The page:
Tuesday, March 8, 2022

Thunder Road

The Georgia Supreme Court rejected a number a stipulated violations and reprimanded a judge for improperly dismissing cases involving proffered guilty pleas

The court concludes that this stipulation did not establish misconduct

As for the facts underlying these charges, Judge Baker acknowledges in the discipline by consent agreement that in May 2015, she had a court security officer drive his personal vehicle to a store to pick up alcoholic beverages and deliver them to a private event celebrating Judge Baker’s appointment to the bench; that around September 2016, she had a court security officer drive his personal vehicle from the courthouse to a store in Cobb County to pick up a chair and deliver it to the judge’s personal residence in Atlanta; that the following month, she had a staff member assist her in returning the chair by driving to the judge’s residence, where the judge loaded the chair into the staff member’s vehicle, and then driving to the store while the judge followed in her own vehicle, which the staff member claimed caused her to get behind on her daily work assignments; and that on a Friday afternoon in June 2018, Judge Baker emailed two staff members and requested that one of them bring her robe, robe bag, and a stole from the courthouse to her personal residence for an event “unrelated to court business” that Sunday, and that a staff member delivered the items later that afternoon.

Judge Baker also acknowledges that from May 2015 through October 2019, she periodically asked staff members to contribute their own money to an office fund, to which Judge Baker also contributed, to purchase food and other items for communal use in chambers, to shop for the items, and, on one occasion, to return an item. Judge Baker further acknowledges that evidence exists with which the Director could properly prove that from July through November 2016, she had the staff member who helped her return the chair use the staff member’s personal vehicle to drive Judge Baker to attend private events and to run errands unrelated to court or city business.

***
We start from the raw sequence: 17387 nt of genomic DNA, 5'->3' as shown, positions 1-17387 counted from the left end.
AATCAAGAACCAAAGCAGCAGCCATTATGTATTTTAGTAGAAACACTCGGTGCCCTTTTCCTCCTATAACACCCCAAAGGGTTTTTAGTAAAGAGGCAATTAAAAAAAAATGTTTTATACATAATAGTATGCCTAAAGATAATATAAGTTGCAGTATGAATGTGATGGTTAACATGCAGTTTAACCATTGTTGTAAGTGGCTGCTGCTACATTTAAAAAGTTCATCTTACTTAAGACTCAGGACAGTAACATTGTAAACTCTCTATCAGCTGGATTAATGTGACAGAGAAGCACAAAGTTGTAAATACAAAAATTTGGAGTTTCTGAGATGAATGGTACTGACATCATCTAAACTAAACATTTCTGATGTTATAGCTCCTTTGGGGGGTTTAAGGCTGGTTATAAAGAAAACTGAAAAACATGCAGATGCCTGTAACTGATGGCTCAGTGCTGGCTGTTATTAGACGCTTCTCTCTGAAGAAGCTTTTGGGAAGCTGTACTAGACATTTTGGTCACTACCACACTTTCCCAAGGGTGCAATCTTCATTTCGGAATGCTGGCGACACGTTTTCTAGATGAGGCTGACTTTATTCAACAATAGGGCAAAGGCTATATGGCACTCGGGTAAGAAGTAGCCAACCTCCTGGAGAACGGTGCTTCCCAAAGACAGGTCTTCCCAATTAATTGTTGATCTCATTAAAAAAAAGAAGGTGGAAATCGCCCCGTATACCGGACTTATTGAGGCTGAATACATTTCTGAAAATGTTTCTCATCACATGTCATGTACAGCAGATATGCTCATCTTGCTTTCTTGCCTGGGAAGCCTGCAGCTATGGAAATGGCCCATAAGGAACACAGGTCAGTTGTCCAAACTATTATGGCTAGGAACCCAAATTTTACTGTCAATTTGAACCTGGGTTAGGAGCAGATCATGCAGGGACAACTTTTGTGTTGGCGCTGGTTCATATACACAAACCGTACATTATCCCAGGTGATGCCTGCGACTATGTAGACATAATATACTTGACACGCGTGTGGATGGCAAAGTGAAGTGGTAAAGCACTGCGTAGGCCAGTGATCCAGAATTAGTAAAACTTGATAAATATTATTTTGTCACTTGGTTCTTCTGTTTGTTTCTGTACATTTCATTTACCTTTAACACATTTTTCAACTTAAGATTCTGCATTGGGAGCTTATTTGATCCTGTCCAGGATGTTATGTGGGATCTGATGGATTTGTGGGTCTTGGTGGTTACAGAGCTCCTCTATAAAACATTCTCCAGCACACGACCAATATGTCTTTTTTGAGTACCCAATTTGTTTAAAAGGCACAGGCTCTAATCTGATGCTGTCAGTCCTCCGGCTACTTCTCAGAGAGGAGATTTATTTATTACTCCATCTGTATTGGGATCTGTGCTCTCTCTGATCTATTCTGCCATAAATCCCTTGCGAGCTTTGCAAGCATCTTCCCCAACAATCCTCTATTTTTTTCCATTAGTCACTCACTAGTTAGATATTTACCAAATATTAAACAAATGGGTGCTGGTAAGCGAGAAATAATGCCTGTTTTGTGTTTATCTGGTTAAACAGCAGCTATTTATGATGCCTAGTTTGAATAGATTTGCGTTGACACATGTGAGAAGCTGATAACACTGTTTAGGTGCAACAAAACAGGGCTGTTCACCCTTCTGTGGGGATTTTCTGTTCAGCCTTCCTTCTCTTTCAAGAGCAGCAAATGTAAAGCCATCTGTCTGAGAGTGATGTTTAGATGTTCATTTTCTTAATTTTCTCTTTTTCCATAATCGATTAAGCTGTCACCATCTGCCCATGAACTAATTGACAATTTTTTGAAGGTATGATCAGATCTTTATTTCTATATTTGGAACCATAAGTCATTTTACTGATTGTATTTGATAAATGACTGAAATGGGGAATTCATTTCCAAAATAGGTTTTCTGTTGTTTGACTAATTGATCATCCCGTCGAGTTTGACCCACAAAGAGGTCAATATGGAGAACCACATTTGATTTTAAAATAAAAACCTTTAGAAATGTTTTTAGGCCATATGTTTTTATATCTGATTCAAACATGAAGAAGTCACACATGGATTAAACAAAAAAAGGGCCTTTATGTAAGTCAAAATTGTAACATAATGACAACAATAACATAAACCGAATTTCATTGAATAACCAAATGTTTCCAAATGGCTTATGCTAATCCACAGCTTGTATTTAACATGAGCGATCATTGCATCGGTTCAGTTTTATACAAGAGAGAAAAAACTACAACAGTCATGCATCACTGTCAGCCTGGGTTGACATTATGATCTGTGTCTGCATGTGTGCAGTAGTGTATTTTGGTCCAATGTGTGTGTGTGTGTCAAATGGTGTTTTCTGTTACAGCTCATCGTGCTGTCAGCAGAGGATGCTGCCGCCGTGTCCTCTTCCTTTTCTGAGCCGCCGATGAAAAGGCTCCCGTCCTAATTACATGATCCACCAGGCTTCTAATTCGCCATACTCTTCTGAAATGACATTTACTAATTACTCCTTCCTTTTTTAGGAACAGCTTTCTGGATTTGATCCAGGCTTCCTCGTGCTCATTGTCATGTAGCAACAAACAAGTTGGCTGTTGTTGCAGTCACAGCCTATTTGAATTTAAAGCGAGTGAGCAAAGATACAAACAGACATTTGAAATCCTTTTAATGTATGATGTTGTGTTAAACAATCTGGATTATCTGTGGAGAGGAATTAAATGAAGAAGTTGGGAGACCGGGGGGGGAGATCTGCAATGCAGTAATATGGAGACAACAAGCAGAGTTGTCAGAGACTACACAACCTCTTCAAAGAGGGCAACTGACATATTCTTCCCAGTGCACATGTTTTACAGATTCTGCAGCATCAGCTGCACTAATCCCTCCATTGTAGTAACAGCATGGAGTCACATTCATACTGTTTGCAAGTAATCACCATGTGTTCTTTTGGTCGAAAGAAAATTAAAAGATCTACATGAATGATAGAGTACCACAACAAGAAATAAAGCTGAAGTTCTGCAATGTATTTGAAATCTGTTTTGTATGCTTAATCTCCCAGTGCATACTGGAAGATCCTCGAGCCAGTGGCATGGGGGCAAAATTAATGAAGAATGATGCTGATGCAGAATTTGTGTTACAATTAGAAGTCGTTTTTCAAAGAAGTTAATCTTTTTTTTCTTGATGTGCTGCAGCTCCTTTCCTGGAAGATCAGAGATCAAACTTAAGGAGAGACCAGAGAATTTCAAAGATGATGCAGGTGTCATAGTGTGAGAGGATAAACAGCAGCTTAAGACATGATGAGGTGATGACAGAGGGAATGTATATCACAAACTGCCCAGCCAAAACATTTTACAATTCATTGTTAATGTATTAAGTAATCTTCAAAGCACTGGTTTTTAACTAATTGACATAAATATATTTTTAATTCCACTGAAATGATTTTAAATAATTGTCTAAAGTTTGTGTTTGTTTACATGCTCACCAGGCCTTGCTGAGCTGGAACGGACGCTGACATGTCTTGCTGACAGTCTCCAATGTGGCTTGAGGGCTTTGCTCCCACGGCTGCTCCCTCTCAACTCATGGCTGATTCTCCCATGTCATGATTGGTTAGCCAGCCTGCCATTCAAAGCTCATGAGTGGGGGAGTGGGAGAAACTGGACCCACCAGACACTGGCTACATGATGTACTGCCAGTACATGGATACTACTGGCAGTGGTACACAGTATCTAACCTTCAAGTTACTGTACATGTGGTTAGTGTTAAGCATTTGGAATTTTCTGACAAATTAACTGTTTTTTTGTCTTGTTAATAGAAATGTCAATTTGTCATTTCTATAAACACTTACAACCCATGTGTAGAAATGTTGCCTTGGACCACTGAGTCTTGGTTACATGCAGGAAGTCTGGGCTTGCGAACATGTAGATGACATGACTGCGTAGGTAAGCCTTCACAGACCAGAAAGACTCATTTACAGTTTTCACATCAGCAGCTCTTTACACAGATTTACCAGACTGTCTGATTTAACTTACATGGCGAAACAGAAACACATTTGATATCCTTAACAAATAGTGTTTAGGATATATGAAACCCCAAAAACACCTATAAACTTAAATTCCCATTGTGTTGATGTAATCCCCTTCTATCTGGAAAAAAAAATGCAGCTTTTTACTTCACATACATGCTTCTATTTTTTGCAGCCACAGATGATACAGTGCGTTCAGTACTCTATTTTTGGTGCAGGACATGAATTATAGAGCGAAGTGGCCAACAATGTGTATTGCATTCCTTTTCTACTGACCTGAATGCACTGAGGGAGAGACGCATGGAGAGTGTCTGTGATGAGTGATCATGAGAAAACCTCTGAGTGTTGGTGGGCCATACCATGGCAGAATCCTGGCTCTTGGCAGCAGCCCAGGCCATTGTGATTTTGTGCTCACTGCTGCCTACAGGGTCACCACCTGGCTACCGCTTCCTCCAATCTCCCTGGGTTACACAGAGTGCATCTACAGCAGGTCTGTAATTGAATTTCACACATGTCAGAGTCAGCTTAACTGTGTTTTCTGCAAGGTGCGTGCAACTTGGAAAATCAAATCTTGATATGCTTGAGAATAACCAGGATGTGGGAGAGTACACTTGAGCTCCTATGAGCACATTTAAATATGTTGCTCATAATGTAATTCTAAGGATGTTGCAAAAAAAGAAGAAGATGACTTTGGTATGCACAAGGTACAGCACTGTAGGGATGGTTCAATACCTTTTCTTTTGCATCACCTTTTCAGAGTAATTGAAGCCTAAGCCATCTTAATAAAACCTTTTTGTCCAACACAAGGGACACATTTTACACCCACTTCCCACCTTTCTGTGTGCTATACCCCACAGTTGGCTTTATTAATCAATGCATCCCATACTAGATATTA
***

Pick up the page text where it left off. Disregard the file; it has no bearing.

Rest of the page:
Misconduct or not

In any event, we need not address these issues further, because whether or not we consider these counts, we would conclude that a public reprimand is an appropriate sanction in this matter for the reasons stated below.

In court

Judge Baker acknowledges that her dissatisfaction with the factual basis for guilty pleas presented by the assistant city solicitor was not a legal basis for dismissing criminal charges, that she instead should have simply rejected the pleas, and that her failure to do so violated clearly established law.

Rejected stipulated violations

Judge Baker acknowledges that she periodically contacted the Solicitor to provide both positive and negative feedback on the performance of prosecutors in her courtroom and on several occasions requested that he remove prosecutors from assignment to her courtroom. The discipline by consent agreement characterizes these communications as improper “meddling” with the personnel decisions of the Solicitor. But there is no indication that Judge Baker took, or threatened to take, any adverse action on cases unless the Solicitor took some specific action.

The agreement cites no authority, and we have found none, to support the view that the communications as alleged violate Rule 1.2 (A).

For the accepted misconduct

Having reviewed the record, the Court now accepts the discipline by consent agreement and orders that Judge JaDawnya Baker receive a public reprimand for her periodic improper dismissal of cases presented to her for guilty pleas.

(Mike Frisch)


Judicial Ethics and the Courts | Permalink


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